U.S. Supreme Court Agrees to Hear Key Clean Water Act Case

February 25, 2019
Kristine A. Tidgren

On February 19, 2019, the United States Supreme Court granted certiorari in a Clean Water Act (CWA) case with far-reaching implications for many industries, including agriculture. The case is Hawai‘i Wildlife Fund v. Cnty. of Maui, 886 F.3d 737 (9th Cir. 2018). The question the Court agreed to answer is: Does the CWA require a permit when pollutants originate from a point source but are conveyed to navigable waters by a nonpoint source, such as groundwater?

In County of Maui, the Ninth Circuit ruled that the county had violated the CWA by discharging pollutants from a point source into navigable waters without an NPDES permit. What makes the case unique is that the point sources at issue—wastewater injection wells—did not discharge the pollutants directly into the navigable water, the Pacific Ocean. Rather, the county injected the pollutant (treated wastewater called effluent) into groundwater, which carried the effluent from the point source to the navigable water. The Ninth Circuit ruled that because the indirect discharges were “fairly traceable” from the injection wells to the Ocean, an NPDES permit was required.

On April 12, 2018, the Fourth Circuit generally followed the reasoning of the Ninth Circuit in County of Maui in Upstate Forever v. Kinder Morgan Energy Partners, L.P., 887 F.3d 637 (4th Cir. 2018) Rather than apply the Ninth Circuit’s “fairly traceable” test, however, the Fourth Circuit ruled that CWA liability can arise where the groundwater through which an indirect discharge passes has a “direct hydrologic connection” to the surface water. The Fourth Circuit used this test to find that a pipeline company could face CWA liability where gasoline from a pipeline rupture migrated through soil and groundwater before reaching navigable waters.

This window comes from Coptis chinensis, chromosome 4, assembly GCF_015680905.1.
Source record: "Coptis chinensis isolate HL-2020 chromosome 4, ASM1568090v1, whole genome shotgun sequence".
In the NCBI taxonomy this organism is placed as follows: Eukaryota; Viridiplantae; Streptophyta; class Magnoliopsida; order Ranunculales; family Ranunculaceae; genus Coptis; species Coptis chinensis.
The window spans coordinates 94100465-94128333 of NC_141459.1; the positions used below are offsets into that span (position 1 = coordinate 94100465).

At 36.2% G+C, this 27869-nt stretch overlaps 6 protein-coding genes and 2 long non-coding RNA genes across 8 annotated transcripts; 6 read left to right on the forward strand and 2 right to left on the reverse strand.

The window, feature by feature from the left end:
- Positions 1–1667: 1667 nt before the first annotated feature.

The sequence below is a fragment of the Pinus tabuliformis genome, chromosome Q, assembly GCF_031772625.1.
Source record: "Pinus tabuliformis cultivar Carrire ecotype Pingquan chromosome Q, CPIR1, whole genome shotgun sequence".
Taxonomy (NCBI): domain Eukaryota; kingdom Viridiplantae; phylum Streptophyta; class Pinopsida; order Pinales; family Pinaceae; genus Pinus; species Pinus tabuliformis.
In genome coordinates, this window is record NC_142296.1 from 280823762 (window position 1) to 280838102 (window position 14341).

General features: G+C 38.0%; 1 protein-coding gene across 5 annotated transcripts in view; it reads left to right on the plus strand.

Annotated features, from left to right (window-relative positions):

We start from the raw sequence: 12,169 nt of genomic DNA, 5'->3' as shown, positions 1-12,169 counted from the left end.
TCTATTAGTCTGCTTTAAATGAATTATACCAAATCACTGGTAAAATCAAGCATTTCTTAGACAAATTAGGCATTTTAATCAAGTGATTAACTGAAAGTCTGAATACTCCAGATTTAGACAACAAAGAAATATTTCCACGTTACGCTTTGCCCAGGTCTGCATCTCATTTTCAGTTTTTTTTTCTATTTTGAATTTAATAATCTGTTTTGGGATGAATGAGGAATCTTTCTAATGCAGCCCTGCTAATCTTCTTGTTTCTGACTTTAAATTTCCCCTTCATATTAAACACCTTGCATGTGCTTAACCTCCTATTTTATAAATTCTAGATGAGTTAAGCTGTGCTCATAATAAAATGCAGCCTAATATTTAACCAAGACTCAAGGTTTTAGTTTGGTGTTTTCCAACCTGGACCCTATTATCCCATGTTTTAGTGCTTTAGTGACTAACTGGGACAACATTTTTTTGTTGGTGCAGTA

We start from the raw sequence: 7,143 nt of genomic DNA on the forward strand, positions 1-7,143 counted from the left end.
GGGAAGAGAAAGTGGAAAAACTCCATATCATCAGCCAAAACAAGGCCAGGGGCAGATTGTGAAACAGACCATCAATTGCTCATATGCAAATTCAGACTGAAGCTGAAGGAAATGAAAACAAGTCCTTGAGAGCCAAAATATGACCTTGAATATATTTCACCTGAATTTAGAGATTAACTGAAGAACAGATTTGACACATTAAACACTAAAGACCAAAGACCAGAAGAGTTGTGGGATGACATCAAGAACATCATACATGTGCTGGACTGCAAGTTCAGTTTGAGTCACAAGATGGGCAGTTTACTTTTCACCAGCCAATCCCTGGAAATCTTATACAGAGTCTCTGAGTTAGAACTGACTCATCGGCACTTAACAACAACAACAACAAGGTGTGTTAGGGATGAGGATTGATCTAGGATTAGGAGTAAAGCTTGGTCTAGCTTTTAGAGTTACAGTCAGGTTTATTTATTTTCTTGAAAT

On September 24, 2018, the Sixth Circuit took a different approach in two cases and held that the Clean Water Act does not apply to pollutants that travel through groundwater before entering navigable waters. Tennessee Clean Water Network, et al. v. TVA , 905 F.3d 436  (6th Cir. 2018); Kentucky Waterways Alliance v. Kentucky Utilities Co., 905 F.3d 925 (6th Cir. 2018). In Kentucky Waterways, the plaintiffs alleged that the operator of a coal-burning power plant could be liable under the CWA for releases of pollutants from coal ash ponds that seeped via groundwater flows into a lake. The court rejected the plaintiffs’ theory and ruled that CWA liability could only arise where pollution is added directly to navigable water by virtue of a point-source conveyance. Tennessee Clean Water had similar facts with a similar ruling. In this case, the Sixth Circuit again found that pollutants from coal ash ponds conveyed through groundwater into navigable water did not result in CWA liability. The court reasoned that there was no discharge of pollutant in that case because when the pollutants were discharged in to the river, which was the navigable water, they were not coming from a point source, but from groundwater, a non-point source conveyance.

This split in the circuits teed up the question that the Supreme Court will now review: Does the CWA require a permit when pollutants originate from a point source but are conveyed to navigable waters by a nonpoint source, such as groundwater?

The EPA had requested public comments on a similar question February 20, 2018. In a January 3, 2019, amicus brief filed by the U.S. Solicitor General at the request of the Supreme Court, the U.S. stated that the “EPA expects to take further action” based upon the results of its review “within the next several weeks.” The Solicitor thus stated that the parties should have the benefit of EPA’s views before briefs on the merits are due. No such action has yet taken place.

The Supreme Court decision in County of Maui may ultimately determine whether a meaningful distinction remains between point source and nonpoint source pollution under the CWA. The case may not be decided until early 2020.

We will keep you posted.

CALT does not provide legal advice. Any information provided on this website is not intended to be a substitute for legal services from a competent professional. CALT's work is supported by fee-based seminars and generous private gifts. Any opinions, findings, conclusions or recommendations expressed in the material contained on this website do not necessarily reflect the views of Iowa State University.

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